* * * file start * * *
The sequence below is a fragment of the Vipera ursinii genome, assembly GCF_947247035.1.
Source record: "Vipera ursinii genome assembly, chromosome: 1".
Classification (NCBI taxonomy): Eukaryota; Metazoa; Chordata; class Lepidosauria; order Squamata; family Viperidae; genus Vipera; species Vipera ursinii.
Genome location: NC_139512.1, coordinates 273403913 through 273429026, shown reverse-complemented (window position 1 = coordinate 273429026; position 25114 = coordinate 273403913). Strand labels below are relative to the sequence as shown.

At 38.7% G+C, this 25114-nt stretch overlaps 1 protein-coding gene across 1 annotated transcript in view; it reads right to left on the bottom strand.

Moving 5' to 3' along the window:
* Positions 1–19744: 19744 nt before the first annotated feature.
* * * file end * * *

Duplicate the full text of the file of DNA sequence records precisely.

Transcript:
The sequence below is a fragment of the Vipera ursinii genome, assembly GCF_947247035.1.
Source record: "Vipera ursinii genome assembly, chromosome: 1".
Classification (NCBI taxonomy): Eukaryota; Metazoa; Chordata; class Lepidosauria; order Squamata; family Viperidae; genus Vipera; species Vipera ursinii.
Genome location: NC_139512.1, coordinates 273403913 through 273429026, shown reverse-complemented (window position 1 = coordinate 273429026; position 25114 = coordinate 273403913). Strand labels below are relative to the sequence as shown.

At 38.7% G+C, this 25114-nt stretch overlaps 1 protein-coding gene across 1 annotated transcript in view; it reads right to left on the bottom strand.

Moving 5' to 3' along the window:
* Positions 1–19744: 19744 nt before the first annotated feature.